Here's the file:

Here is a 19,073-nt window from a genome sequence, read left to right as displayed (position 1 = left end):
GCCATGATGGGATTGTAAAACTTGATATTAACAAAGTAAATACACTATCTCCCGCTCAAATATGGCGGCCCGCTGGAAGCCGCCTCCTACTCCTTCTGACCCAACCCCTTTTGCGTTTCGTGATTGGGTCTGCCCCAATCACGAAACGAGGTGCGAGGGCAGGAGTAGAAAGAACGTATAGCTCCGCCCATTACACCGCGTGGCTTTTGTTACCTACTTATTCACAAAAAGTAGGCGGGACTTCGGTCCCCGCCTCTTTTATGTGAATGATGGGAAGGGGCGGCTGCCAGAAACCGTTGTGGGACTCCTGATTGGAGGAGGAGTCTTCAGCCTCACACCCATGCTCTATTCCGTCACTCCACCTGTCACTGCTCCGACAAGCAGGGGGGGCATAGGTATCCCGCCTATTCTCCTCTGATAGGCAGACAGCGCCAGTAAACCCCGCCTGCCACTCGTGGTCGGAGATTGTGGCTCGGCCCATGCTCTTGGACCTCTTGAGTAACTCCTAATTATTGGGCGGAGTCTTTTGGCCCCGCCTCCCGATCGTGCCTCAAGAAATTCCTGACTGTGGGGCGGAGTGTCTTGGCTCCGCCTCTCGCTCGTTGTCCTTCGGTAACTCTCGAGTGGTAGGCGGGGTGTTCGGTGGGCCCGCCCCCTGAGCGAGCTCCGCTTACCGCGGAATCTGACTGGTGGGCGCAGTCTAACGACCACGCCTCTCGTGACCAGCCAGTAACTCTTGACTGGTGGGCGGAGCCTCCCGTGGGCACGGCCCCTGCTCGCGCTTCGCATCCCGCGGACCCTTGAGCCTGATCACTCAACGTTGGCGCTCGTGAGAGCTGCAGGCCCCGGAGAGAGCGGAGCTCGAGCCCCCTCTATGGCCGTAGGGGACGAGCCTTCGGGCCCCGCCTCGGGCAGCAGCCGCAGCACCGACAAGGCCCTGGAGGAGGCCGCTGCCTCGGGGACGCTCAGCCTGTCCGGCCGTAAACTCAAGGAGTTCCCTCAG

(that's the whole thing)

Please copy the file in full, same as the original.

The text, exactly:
Here is a 19,073-nt window from a genome sequence, read left to right as displayed (position 1 = left end):
GCCATGATGGGATTGTAAAACTTGATATTAACAAAGTAAATACACTATCTCCCGCTCAAATATGGCGGCCCGCTGGAAGCCGCCTCCTACTCCTTCTGACCCAACCCCTTTTGCGTTTCGTGATTGGGTCTGCCCCAATCACGAAACGAGGTGCGAGGGCAGGAGTAGAAAGAACGTATAGCTCCGCCCATTACACCGCGTGGCTTTTGTTACCTACTTATTCACAAAAAGTAGGCGGGACTTCGGTCCCCGCCTCTTTTATGTGAATGATGGGAAGGGGCGGCTGCCAGAAACCGTTGTGGGACTCCTGATTGGAGGAGGAGTCTTCAGCCTCACACCCATGCTCTATTCCGTCACTCCACCTGTCACTGCTCCGACAAGCAGGGGGGGCATAGGTATCCCGCCTATTCTCCTCTGATAGGCAGACAGCGCCAGTAAACCCCGCCTGCCACTCGTGGTCGGAGATTGTGGCTCGGCCCATGCTCTTGGACCTCTTGAGTAACTCCTAATTATTGGGCGGAGTCTTTTGGCCCCGCCTCCCGATCGTGCCTCAAGAAATTCCTGACTGTGGGGCGGAGTGTCTTGGCTCCGCCTCTCGCTCGTTGTCCTTCGGTAACTCTCGAGTGGTAGGCGGGGTGTTCGGTGGGCCCGCCCCCTGAGCGAGCTCCGCTTACCGCGGAATCTGACTGGTGGGCGCAGTCTAACGACCACGCCTCTCGTGACCAGCCAGTAACTCTTGACTGGTGGGCGGAGCCTCCCGTGGGCACGGCCCCTGCTCGCGCTTCGCATCCCGCGGACCCTTGAGCCTGATCACTCAACGTTGGCGCTCGTGAGAGCTGCAGGCCCCGGAGAGAGCGGAGCTCGAGCCCCCTCTATGGCCGTAGGGGACGAGCCTTCGGGCCCCGCCTCGGGCAGCAGCCGCAGCACCGACAAGGCCCTGGAGGAGGCCGCTGCCTCGGGGACGCTCAGCCTGTCCGGCCGTAAACTCAAGGAGTTCCCTCAG